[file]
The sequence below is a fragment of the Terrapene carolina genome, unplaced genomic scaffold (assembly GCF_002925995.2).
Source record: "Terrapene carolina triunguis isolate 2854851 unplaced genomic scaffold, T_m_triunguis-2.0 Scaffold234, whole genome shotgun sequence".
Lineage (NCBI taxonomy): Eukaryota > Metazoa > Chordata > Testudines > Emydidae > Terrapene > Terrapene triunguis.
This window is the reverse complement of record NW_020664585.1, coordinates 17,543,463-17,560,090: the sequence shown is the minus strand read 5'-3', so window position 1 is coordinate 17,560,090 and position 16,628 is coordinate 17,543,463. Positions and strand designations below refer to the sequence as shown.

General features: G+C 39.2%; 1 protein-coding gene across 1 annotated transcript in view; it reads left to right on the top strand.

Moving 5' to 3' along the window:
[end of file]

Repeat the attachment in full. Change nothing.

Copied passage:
The sequence below is a fragment of the Terrapene carolina genome, unplaced genomic scaffold (assembly GCF_002925995.2).
Source record: "Terrapene carolina triunguis isolate 2854851 unplaced genomic scaffold, T_m_triunguis-2.0 Scaffold234, whole genome shotgun sequence".
Lineage (NCBI taxonomy): Eukaryota > Metazoa > Chordata > Testudines > Emydidae > Terrapene > Terrapene triunguis.
This window is the reverse complement of record NW_020664585.1, coordinates 17,543,463-17,560,090: the sequence shown is the minus strand read 5'-3', so window position 1 is coordinate 17,560,090 and position 16,628 is coordinate 17,543,463. Positions and strand designations below refer to the sequence as shown.

General features: G+C 39.2%; 1 protein-coding gene across 1 annotated transcript in view; it reads left to right on the top strand.

Moving 5' to 3' along the window: